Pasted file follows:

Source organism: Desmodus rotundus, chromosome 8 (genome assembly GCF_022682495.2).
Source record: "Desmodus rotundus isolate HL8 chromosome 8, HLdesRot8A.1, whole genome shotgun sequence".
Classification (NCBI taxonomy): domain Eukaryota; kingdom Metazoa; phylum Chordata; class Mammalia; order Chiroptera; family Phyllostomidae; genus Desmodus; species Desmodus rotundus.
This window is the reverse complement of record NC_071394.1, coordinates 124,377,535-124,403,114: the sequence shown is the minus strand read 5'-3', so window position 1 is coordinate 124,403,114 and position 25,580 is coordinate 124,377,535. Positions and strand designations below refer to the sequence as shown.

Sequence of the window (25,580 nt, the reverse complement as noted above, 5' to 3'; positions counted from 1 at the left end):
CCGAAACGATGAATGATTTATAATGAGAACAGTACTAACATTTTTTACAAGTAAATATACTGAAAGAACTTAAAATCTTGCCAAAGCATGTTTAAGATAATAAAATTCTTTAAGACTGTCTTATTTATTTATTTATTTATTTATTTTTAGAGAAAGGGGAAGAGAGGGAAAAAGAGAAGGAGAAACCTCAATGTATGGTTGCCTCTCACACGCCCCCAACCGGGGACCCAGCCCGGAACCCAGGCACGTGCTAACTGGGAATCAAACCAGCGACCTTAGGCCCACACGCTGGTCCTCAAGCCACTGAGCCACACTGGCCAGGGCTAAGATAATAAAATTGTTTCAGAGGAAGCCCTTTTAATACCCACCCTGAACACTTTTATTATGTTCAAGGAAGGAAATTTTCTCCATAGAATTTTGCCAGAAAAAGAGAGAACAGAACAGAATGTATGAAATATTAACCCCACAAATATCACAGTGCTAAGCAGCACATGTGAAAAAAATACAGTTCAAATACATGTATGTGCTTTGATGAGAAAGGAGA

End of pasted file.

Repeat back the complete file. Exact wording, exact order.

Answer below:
Source organism: Desmodus rotundus, chromosome 8 (genome assembly GCF_022682495.2).
Source record: "Desmodus rotundus isolate HL8 chromosome 8, HLdesRot8A.1, whole genome shotgun sequence".
Classification (NCBI taxonomy): domain Eukaryota; kingdom Metazoa; phylum Chordata; class Mammalia; order Chiroptera; family Phyllostomidae; genus Desmodus; species Desmodus rotundus.
This window is the reverse complement of record NC_071394.1, coordinates 124,377,535-124,403,114: the sequence shown is the minus strand read 5'-3', so window position 1 is coordinate 124,403,114 and position 25,580 is coordinate 124,377,535. Positions and strand designations below refer to the sequence as shown.

Sequence of the window (25,580 nt, the reverse complement as noted above, 5' to 3'; positions counted from 1 at the left end):
CCGAAACGATGAATGATTTATAATGAGAACAGTACTAACATTTTTTACAAGTAAATATACTGAAAGAACTTAAAATCTTGCCAAAGCATGTTTAAGATAATAAAATTCTTTAAGACTGTCTTATTTATTTATTTATTTATTTATTTTTAGAGAAAGGGGAAGAGAGGGAAAAAGAGAAGGAGAAACCTCAATGTATGGTTGCCTCTCACACGCCCCCAACCGGGGACCCAGCCCGGAACCCAGGCACGTGCTAACTGGGAATCAAACCAGCGACCTTAGGCCCACACGCTGGTCCTCAAGCCACTGAGCCACACTGGCCAGGGCTAAGATAATAAAATTGTTTCAGAGGAAGCCCTTTTAATACCCACCCTGAACACTTTTATTATGTTCAAGGAAGGAAATTTTCTCCATAGAATTTTGCCAGAAAAAGAGAGAACAGAACAGAATGTATGAAATATTAACCCCACAAATATCACAGTGCTAAGCAGCACATGTGAAAAAAATACAGTTCAAATACATGTATGTGCTTTGATGAGAAAGGAGA